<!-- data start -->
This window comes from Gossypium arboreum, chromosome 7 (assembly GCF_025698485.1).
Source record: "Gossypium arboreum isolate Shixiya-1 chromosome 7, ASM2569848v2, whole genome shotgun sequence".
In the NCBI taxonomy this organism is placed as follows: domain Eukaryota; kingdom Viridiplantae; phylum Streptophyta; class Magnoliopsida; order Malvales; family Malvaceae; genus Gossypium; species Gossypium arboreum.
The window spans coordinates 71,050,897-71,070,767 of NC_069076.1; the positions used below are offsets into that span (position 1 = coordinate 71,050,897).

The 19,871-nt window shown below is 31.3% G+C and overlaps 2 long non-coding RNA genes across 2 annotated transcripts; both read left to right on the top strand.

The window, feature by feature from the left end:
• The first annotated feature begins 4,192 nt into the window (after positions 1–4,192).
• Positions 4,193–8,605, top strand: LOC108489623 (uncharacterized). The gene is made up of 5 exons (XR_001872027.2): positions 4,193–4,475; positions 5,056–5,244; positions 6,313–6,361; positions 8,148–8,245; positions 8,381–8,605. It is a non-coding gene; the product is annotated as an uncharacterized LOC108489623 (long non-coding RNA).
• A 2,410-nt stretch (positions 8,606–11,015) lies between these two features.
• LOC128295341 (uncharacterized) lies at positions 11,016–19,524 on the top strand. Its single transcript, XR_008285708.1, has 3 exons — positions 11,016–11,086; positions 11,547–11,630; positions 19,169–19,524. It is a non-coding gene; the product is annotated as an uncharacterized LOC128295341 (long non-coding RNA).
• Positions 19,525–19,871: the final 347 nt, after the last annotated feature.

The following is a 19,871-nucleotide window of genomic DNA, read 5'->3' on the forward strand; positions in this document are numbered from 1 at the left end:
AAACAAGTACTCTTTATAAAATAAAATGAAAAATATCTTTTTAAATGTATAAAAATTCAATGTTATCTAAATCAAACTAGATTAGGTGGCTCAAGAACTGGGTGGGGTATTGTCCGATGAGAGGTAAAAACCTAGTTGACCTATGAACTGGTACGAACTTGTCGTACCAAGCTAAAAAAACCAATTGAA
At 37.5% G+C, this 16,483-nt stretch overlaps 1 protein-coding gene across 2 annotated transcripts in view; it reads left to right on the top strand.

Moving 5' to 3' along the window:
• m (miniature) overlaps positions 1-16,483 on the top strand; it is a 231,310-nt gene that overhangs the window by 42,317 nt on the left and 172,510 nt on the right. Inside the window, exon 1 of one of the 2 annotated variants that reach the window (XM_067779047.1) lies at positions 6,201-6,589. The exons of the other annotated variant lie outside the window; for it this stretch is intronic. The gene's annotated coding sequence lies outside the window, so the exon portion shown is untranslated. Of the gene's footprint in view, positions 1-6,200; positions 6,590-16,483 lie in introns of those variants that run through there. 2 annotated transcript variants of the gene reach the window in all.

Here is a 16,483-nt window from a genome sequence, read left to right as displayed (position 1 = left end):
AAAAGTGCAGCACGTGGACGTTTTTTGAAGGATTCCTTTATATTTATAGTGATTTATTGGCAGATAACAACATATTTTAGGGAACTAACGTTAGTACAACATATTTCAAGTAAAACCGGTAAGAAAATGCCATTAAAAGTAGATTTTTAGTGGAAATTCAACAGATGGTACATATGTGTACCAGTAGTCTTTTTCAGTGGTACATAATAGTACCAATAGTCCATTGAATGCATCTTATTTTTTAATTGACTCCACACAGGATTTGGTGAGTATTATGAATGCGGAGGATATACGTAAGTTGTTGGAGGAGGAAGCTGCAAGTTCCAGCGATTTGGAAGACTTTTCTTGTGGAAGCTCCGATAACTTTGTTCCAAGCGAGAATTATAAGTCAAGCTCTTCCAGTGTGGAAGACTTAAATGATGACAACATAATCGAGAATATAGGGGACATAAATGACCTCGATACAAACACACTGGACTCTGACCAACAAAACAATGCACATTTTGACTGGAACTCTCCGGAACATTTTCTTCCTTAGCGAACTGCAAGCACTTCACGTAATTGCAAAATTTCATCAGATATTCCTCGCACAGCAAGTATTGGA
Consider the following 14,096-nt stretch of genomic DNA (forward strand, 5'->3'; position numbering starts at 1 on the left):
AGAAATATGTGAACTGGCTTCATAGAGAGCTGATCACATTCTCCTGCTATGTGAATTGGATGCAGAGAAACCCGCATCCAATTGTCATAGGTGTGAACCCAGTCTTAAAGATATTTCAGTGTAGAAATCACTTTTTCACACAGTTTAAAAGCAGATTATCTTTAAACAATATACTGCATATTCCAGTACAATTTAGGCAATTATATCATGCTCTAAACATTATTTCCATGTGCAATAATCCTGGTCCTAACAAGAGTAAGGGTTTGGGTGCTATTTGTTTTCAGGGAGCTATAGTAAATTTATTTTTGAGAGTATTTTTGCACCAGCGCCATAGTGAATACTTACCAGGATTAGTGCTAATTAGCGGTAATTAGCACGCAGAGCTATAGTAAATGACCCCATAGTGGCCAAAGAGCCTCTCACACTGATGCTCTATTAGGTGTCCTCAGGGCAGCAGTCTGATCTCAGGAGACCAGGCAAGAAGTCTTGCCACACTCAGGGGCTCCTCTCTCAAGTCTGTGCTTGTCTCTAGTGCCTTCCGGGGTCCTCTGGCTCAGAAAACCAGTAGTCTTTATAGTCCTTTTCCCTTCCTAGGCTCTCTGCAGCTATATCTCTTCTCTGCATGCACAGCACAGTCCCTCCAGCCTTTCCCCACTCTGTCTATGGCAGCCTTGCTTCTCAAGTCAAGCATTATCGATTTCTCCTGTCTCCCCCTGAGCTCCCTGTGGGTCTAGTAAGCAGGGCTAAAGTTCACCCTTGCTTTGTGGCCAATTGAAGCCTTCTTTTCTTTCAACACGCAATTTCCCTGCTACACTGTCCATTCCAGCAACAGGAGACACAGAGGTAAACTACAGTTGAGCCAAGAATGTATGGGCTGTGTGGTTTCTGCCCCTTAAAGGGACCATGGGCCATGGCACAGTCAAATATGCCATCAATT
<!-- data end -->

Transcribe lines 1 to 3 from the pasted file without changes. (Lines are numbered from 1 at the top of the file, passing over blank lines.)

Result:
This window comes from Gossypium arboreum, chromosome 7 (assembly GCF_025698485.1).
Source record: "Gossypium arboreum isolate Shixiya-1 chromosome 7, ASM2569848v2, whole genome shotgun sequence".
In the NCBI taxonomy this organism is placed as follows: domain Eukaryota; kingdom Viridiplantae; phylum Streptophyta; class Magnoliopsida; order Malvales; family Malvaceae; genus Gossypium; species Gossypium arboreum.